Synopsis for Eugene Onegin
Scene 1—Madame Larina and the old nurse Filipyevna are making fruit preserves. Inside the house, the Larin daughters, Tatyana and Olga, are singing a ballad. Peasants arrive with a decorated sheaf, and their singing of a folk tune sends Tatyana’s thoughts far away, but Olga asserts it merely makes her want to dance. Tatyana continues reading a romantic novel, and when her mother gently exhorts her to remember there are no heroes in real life, she attributes her sad looks to the events of the story. Olga’s fiancé, Lensky, arrives with Onegin, a friend from St. Petersburg. Onegin is surprised that Lensky should have chosen the superficial Olga for a wife and turns his attention to the more enigmatic Tatyana. Tatyana, for her part, sees Onegin as the man of her dreams. Onegin is condescending about country life, but has deeply impressed Tatyana, as her old nurse observes.
Scene 2—Filipyevna is helping her young mistress prepare for bed. The restless Tatyana begs for stories of Filipyevna’s youth, but then confesses that she has fallen in love. When the nurse leaves, Tatyana pours out her feelings in a passionate letter to Onegin, declaring eternal love for him. Dawn is breaking as Tatyana finishes her letter, and Filipyevna is startled to find her awake and dressed. Tatyana gives her the letter to deliver to Onegin.
Scene 3—Peasants sing as they work in the Larin’s garden. Tatyana enters in some confusion at the prospect of a visit by Onegin. When he arrives, he acknowledges receiving her letter and explains kindly but rather patronizingly that he was touched by it and admired its candor. But he adds that he has no intention of marrying, could not conceivably be her lover, and can offer no more than brotherly affection.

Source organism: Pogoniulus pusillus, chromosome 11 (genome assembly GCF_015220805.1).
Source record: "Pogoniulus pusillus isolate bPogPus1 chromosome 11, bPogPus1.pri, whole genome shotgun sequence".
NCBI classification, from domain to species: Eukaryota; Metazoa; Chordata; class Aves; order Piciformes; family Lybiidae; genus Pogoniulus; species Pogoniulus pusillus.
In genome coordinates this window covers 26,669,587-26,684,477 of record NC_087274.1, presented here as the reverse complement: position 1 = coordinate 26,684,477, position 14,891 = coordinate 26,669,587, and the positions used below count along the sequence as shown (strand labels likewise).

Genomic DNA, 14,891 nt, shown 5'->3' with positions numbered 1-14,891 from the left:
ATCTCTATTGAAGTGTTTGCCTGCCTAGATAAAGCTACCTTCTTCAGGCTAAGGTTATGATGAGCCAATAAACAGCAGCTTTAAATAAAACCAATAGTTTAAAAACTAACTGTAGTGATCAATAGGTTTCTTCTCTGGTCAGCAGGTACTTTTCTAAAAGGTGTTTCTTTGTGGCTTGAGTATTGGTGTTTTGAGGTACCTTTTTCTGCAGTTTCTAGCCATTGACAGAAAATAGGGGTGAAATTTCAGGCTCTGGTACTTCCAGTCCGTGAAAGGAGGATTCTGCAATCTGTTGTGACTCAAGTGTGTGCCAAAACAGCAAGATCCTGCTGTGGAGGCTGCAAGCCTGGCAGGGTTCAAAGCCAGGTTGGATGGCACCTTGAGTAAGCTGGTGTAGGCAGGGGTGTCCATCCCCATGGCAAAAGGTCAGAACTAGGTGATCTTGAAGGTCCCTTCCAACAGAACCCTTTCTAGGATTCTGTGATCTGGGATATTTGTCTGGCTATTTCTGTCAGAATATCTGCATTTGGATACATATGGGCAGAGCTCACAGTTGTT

Scene 1—At Tatyana’s birthday ball, Onegin dances with her but is bored, and then, hearing the guests’ gossip about his relationship to Tatyana, dances with Olga in order to provoke Lensky. Lensky, feels betrayed by what he regards as Onegin’s flirtation with Olga. When Onegin laughingly and off-handedly persists in dancing again with Olga, Lensky’s jealousy flares and soon the men are quarreling in earnest. Lensky challenges Onegin to a duel, and Onegin realizes that he has gone too far.
Scene 2—Lensky gloomily awaits his opponent and broods over the love he feels for Olga. Onegin arrives. Both regret their quarrel, but the conventions of the duel bind them to their commitment. Lensky is killed.
Scene 1—Onegin, just back from lengthy travels abroad, arrives at a magnificent ball in St. Petersburg, but is bored, unhappy, and remorseful. The death of Lensky lies heavy on his heart. The glittering ball seems to symbolize the emptiness and aimlessness of his life. Prince Gremin, a retired general, arrives with his wife, and Onegin, with shock and bewilderment, recognizes the Princess Gremina as Tatyana; transformed, matured, a vision of dignity and grace. The Prince, who in fact is related to Onegin, tells him he married Tatyana two years ago and that his life has been transformed and redeemed by the love of this beautiful woman. When introduced, Tatyana and Onegin are formal with each other. Onegin is distressed to realize he has fallen inopportunely but deeply in love with her.
Scene 2—Tatyana, profoundly unsettled by Onegin’s passionate love letter to her is awaiting him. Onegin arrives and falls at her feet. She reminds him that he once rejected her, and tells him that because of her marriage, and despite a love for him, she will not yield to him now. It is her clear duty to leave him immediately and forever. Onegin is left alone in misery and despair.